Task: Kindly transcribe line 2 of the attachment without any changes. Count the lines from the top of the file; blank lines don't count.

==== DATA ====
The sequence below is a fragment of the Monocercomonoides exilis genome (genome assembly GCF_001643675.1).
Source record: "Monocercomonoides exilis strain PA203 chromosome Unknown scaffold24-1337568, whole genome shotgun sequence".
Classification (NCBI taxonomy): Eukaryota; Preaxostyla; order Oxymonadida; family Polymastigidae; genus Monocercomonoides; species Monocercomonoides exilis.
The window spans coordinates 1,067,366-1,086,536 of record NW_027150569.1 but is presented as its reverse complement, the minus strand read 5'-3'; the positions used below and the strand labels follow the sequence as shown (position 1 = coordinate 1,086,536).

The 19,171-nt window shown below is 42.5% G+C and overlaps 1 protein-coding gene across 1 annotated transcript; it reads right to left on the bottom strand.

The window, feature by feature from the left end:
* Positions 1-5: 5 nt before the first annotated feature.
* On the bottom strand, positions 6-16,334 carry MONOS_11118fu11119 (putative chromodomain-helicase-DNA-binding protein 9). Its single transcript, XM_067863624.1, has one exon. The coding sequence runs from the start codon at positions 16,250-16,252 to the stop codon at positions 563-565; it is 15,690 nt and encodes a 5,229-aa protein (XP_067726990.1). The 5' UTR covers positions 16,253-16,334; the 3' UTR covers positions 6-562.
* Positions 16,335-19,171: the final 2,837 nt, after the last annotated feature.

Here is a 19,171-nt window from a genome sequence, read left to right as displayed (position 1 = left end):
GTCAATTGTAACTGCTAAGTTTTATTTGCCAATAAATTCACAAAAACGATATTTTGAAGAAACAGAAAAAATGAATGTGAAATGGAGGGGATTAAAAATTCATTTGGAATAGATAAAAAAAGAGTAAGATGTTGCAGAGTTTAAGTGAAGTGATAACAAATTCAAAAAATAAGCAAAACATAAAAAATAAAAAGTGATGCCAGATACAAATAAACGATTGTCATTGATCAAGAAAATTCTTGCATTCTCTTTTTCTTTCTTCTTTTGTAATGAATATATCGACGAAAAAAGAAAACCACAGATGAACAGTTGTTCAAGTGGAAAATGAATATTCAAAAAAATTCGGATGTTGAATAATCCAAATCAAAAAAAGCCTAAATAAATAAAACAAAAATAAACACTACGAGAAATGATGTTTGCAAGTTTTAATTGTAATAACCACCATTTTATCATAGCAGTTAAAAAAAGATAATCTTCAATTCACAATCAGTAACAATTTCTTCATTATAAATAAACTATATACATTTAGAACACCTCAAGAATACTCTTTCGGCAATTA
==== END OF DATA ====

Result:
Source record: "Monocercomonoides exilis strain PA203 chromosome Unknown scaffold24-1337568, whole genome shotgun sequence".